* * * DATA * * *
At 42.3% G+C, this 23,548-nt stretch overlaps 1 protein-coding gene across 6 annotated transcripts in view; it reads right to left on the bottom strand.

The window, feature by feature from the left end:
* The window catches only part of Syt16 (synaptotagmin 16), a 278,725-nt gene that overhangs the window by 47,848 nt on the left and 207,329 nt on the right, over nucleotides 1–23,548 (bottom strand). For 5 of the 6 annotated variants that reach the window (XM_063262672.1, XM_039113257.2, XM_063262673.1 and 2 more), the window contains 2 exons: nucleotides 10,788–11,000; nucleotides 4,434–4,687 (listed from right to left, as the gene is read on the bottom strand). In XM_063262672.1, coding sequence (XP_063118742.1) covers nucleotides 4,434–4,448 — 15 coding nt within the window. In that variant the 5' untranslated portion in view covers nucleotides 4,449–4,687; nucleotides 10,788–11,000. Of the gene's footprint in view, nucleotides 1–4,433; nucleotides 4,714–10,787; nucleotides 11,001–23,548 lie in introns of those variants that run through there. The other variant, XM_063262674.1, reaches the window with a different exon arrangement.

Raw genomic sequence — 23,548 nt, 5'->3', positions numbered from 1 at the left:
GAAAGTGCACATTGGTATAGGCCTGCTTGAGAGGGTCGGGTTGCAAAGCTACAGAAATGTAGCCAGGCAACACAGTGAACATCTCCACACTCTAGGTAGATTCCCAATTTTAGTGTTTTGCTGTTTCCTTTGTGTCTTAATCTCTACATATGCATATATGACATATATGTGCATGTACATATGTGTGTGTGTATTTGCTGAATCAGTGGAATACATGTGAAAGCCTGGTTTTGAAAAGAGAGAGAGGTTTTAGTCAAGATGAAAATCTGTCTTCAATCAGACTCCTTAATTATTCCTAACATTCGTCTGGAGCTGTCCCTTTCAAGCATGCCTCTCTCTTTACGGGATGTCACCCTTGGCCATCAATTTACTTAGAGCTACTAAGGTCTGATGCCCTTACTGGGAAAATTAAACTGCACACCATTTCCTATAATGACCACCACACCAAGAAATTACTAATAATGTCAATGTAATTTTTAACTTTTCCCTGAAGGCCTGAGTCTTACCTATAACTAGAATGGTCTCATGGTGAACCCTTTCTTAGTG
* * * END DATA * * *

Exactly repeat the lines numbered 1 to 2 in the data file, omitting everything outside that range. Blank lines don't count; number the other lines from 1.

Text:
At 42.3% G+C, this 23,548-nt stretch overlaps 1 protein-coding gene across 6 annotated transcripts in view; it reads right to left on the bottom strand.

The window, feature by feature from the left end: